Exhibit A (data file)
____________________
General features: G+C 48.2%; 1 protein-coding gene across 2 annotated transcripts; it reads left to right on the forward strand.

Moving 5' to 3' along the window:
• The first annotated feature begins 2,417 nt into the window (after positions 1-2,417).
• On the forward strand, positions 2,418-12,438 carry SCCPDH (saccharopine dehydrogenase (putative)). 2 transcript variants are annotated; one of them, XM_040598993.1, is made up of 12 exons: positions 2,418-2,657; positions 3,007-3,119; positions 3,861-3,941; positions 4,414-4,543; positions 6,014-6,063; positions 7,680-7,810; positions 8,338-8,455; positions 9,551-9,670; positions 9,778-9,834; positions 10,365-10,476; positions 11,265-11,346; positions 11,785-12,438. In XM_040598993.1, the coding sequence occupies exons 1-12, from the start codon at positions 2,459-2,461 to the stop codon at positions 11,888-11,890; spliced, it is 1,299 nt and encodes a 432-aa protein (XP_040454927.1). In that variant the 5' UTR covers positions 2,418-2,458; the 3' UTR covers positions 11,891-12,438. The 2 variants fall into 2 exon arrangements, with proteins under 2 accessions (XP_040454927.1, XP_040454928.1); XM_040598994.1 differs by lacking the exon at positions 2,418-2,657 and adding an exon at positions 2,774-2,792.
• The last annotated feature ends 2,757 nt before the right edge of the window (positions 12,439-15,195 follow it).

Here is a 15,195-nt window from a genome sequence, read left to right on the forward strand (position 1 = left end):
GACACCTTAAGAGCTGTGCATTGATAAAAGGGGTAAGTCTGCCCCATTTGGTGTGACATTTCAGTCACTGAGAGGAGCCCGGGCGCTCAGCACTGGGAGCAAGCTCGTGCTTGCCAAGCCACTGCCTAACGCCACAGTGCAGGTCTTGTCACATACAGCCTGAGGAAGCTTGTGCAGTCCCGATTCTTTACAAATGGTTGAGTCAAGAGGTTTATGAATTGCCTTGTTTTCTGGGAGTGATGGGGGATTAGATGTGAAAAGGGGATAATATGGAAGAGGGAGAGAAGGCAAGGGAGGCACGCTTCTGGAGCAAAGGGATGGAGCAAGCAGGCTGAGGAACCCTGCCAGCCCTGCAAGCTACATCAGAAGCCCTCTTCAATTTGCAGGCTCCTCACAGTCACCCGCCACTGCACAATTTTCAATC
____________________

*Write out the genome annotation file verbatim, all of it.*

General features: G+C 48.2%; 1 protein-coding gene across 2 annotated transcripts; it reads left to right on the forward strand.

Moving 5' to 3' along the window:
• The first annotated feature begins 2,417 nt into the window (after positions 1-2,417).
• On the forward strand, positions 2,418-12,438 carry SCCPDH (saccharopine dehydrogenase (putative)). 2 transcript variants are annotated; one of them, XM_040598993.1, is made up of 12 exons: positions 2,418-2,657; positions 3,007-3,119; positions 3,861-3,941; positions 4,414-4,543; positions 6,014-6,063; positions 7,680-7,810; positions 8,338-8,455; positions 9,551-9,670; positions 9,778-9,834; positions 10,365-10,476; positions 11,265-11,346; positions 11,785-12,438. In XM_040598993.1, the coding sequence occupies exons 1-12, from the start codon at positions 2,459-2,461 to the stop codon at positions 11,888-11,890; spliced, it is 1,299 nt and encodes a 432-aa protein (XP_040454927.1). In that variant the 5' UTR covers positions 2,418-2,458; the 3' UTR covers positions 11,891-12,438. The 2 variants fall into 2 exon arrangements, with proteins under 2 accessions (XP_040454927.1, XP_040454928.1); XM_040598994.1 differs by lacking the exon at positions 2,418-2,657 and adding an exon at positions 2,774-2,792.
• The last annotated feature ends 2,757 nt before the right edge of the window (positions 12,439-15,195 follow it).

Here is a 15,195-nt window from a genome sequence, read left to right on the forward strand (position 1 = left end):
GACACCTTAAGAGCTGTGCATTGATAAAAGGGGTAAGTCTGCCCCATTTGGTGTGACATTTCAGTCACTGAGAGGAGCCCGGGCGCTCAGCACTGGGAGCAAGCTCGTGCTTGCCAAGCCACTGCCTAACGCCACAGTGCAGGTCTTGTCACATACAGCCTGAGGAAGCTTGTGCAGTCCCGATTCTTTACAAATGGTTGAGTCAAGAGGTTTATGAATTGCCTTGTTTTCTGGGAGTGATGGGGGATTAGATGTGAAAAGGGGATAATATGGAAGAGGGAGAGAAGGCAAGGGAGGCACGCTTCTGGAGCAAAGGGATGGAGCAAGCAGGCTGAGGAACCCTGCCAGCCCTGCAAGCTACATCAGAAGCCCTCTTCAATTTGCAGGCTCCTCACAGTCACCCGCCACTGCACAATTTTCAATC